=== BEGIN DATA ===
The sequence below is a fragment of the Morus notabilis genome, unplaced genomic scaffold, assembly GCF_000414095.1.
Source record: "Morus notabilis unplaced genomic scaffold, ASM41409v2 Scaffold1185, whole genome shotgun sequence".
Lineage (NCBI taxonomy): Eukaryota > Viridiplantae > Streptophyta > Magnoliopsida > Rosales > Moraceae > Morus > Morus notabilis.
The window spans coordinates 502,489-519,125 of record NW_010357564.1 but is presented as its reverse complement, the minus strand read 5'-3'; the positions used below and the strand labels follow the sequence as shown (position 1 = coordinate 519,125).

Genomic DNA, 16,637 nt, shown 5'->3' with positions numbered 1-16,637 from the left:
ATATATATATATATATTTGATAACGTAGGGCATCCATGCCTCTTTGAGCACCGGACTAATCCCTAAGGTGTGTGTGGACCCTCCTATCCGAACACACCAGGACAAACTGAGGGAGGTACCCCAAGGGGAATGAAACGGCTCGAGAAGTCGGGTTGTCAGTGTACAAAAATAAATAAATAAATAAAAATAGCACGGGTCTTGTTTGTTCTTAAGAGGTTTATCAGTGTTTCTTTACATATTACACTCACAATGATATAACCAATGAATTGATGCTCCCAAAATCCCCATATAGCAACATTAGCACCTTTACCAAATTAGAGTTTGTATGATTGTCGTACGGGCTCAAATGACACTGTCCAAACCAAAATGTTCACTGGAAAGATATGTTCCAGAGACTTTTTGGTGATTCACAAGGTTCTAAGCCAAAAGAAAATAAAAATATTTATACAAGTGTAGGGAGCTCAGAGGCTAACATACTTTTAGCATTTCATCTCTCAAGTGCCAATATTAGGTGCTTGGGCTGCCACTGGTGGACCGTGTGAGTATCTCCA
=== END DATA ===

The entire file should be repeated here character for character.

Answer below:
The sequence below is a fragment of the Morus notabilis genome, unplaced genomic scaffold, assembly GCF_000414095.1.
Source record: "Morus notabilis unplaced genomic scaffold, ASM41409v2 Scaffold1185, whole genome shotgun sequence".
Lineage (NCBI taxonomy): Eukaryota > Viridiplantae > Streptophyta > Magnoliopsida > Rosales > Moraceae > Morus > Morus notabilis.
The window spans coordinates 502,489-519,125 of record NW_010357564.1 but is presented as its reverse complement, the minus strand read 5'-3'; the positions used below and the strand labels follow the sequence as shown (position 1 = coordinate 519,125).

Genomic DNA, 16,637 nt, shown 5'->3' with positions numbered 1-16,637 from the left:
ATATATATATATATATTTGATAACGTAGGGCATCCATGCCTCTTTGAGCACCGGACTAATCCCTAAGGTGTGTGTGGACCCTCCTATCCGAACACACCAGGACAAACTGAGGGAGGTACCCCAAGGGGAATGAAACGGCTCGAGAAGTCGGGTTGTCAGTGTACAAAAATAAATAAATAAATAAAAATAGCACGGGTCTTGTTTGTTCTTAAGAGGTTTATCAGTGTTTCTTTACATATTACACTCACAATGATATAACCAATGAATTGATGCTCCCAAAATCCCCATATAGCAACATTAGCACCTTTACCAAATTAGAGTTTGTATGATTGTCGTACGGGCTCAAATGACACTGTCCAAACCAAAATGTTCACTGGAAAGATATGTTCCAGAGACTTTTTGGTGATTCACAAGGTTCTAAGCCAAAAGAAAATAAAAATATTTATACAAGTGTAGGGAGCTCAGAGGCTAACATACTTTTAGCATTTCATCTCTCAAGTGCCAATATTAGGTGCTTGGGCTGCCACTGGTGGACCGTGTGAGTATCTCCA